This session focused on implementation of connectivity conservation across projects, sites, and landscapes, with a focus on management plans. Case studies from ASL, GWP, and beyond were included in the session to showcase best management practices
The workshop brought together 78 participants from 28 countries where they were able to:
- Learn more about the adaptive management cycle in connectivity components of projects.
- Understand different types of management and monitoring approaches from case study presentations.
- Discuss and brainstorm key components in management plans, monitoring efforts, and management actions.
On the adaptive management cycle:
- Adaptive management of corridors is the integration of research in design and management, so that actions are monitored during implementation, and depending on their success, can be adapted to obtain the desired results.
- The conservation standards for the practice of conservation provide best practices for successful implementation of conservation projects, through a five-step adaptive management cycle: 1) assess, 2) plan, 3) implement, 4) analyze & adapt, and 5) share.
On the Bio-corridors for Living Well, Small Grants Program in Ecuador (SGP, GEF, and UNDP):
- Stakeholder articulation and community participation (the “bio-network”) is at the core of the management model in each of the bio-corridors in the Program.
- The monitoring, accompaniment, and technical assistance system (SIMONNA) supports participating organizations and ensures continuous flows of information for knowledge management.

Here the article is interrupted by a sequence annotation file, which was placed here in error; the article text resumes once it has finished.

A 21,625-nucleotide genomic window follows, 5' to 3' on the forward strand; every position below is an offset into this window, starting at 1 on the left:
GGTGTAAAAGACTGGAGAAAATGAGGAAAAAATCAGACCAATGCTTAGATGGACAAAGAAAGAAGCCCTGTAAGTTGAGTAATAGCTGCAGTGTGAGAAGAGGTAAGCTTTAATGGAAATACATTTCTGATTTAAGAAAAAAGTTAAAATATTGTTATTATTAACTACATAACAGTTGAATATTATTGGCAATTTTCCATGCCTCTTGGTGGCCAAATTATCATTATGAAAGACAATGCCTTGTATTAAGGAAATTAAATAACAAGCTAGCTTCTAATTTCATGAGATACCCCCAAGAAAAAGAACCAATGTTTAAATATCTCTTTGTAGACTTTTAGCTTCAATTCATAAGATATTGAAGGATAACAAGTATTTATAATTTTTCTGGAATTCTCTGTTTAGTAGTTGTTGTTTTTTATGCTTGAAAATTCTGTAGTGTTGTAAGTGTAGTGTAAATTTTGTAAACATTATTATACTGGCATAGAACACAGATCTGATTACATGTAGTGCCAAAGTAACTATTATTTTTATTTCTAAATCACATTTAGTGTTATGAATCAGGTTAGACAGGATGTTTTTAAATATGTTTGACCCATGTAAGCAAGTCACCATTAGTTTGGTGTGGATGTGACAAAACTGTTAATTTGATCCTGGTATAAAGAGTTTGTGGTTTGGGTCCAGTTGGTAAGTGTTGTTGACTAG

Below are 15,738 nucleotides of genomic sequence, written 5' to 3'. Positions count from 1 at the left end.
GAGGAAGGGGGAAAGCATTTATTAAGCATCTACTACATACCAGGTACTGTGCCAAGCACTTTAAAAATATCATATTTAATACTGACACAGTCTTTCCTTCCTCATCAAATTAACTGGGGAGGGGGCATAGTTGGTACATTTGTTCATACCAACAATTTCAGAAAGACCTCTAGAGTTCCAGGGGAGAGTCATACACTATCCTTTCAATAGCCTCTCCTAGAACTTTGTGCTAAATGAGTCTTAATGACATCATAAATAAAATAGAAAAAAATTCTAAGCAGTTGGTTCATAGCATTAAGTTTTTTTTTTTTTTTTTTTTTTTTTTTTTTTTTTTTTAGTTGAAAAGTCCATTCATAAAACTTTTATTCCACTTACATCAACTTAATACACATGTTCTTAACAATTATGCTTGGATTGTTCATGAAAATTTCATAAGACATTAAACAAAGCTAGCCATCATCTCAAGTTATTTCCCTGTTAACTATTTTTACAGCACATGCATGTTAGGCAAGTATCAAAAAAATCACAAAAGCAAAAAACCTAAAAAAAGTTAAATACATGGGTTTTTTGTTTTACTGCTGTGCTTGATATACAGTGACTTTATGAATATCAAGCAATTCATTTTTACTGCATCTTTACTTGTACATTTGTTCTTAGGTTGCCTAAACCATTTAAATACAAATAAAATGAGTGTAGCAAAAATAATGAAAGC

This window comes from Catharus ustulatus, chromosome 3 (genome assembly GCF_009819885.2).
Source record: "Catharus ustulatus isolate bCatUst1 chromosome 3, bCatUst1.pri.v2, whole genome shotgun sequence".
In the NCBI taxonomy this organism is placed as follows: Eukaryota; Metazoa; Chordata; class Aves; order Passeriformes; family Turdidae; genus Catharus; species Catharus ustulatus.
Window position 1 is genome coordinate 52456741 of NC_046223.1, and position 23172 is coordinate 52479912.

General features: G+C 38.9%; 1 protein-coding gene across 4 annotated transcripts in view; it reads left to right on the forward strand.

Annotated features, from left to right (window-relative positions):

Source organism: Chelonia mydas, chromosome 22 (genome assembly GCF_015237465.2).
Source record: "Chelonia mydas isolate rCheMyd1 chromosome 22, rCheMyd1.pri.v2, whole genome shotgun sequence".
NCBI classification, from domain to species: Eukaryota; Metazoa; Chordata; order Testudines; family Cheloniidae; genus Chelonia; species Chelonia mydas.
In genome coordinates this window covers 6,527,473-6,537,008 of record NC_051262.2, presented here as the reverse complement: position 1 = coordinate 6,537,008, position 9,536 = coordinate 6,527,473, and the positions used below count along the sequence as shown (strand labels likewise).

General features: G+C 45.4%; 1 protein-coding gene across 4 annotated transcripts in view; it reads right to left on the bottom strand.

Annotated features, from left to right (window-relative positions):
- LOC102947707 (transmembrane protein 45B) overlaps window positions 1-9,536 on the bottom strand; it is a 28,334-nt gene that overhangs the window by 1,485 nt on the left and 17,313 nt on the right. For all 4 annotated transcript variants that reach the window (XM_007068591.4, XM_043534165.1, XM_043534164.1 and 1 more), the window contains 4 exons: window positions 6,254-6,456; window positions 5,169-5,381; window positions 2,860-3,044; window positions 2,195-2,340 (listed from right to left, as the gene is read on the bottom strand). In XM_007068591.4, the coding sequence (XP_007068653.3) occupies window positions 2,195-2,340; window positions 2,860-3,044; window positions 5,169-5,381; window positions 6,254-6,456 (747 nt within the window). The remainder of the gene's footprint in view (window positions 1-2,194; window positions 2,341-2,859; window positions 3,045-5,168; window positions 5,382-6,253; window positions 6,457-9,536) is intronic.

On characterizing, managing, and monitoring multi-use tiger corridor in India:
- The Coalition for Wildlife Corridors has been working at a national scale towards strengthening connectivity planning and corridor management to ensure continued wildlife movement among Tiger Reserves in India. It has also generated profiles for the multi-species corridors, which include actionable recommendations, and are uploaded in the publicly accessible data portal corridorcoalition.org.
- These detailed reports on the status of corridors include information on habitat quality, species richness, and the area with legal protection. Connectivity indicators that characterize structural and functional connectivity of individual protected areas and the entire landscape are generated that can inform management at the local and landscape level.
On governance for Jaguar Conservation – Yari and Guaviare Savannas in Colombia (from ASL Sustainable Amazon for Peace Project):
- The Socio-ecological Governance Networks are key to the corridor management in the Yari and Guaviare Savannas in Colombia.
- Sustainable productive landscapes and agreements with families and farmers help strengthen jaguar corridors in this region.
- Technical assistance to improve human-jaguar and cattle-jaguar coexistence and to enhance productive systems is provided through study tours and farmer-to-farmer knowledge exchanges.
- Wildlife Insights is used for photo-trapping monitoring.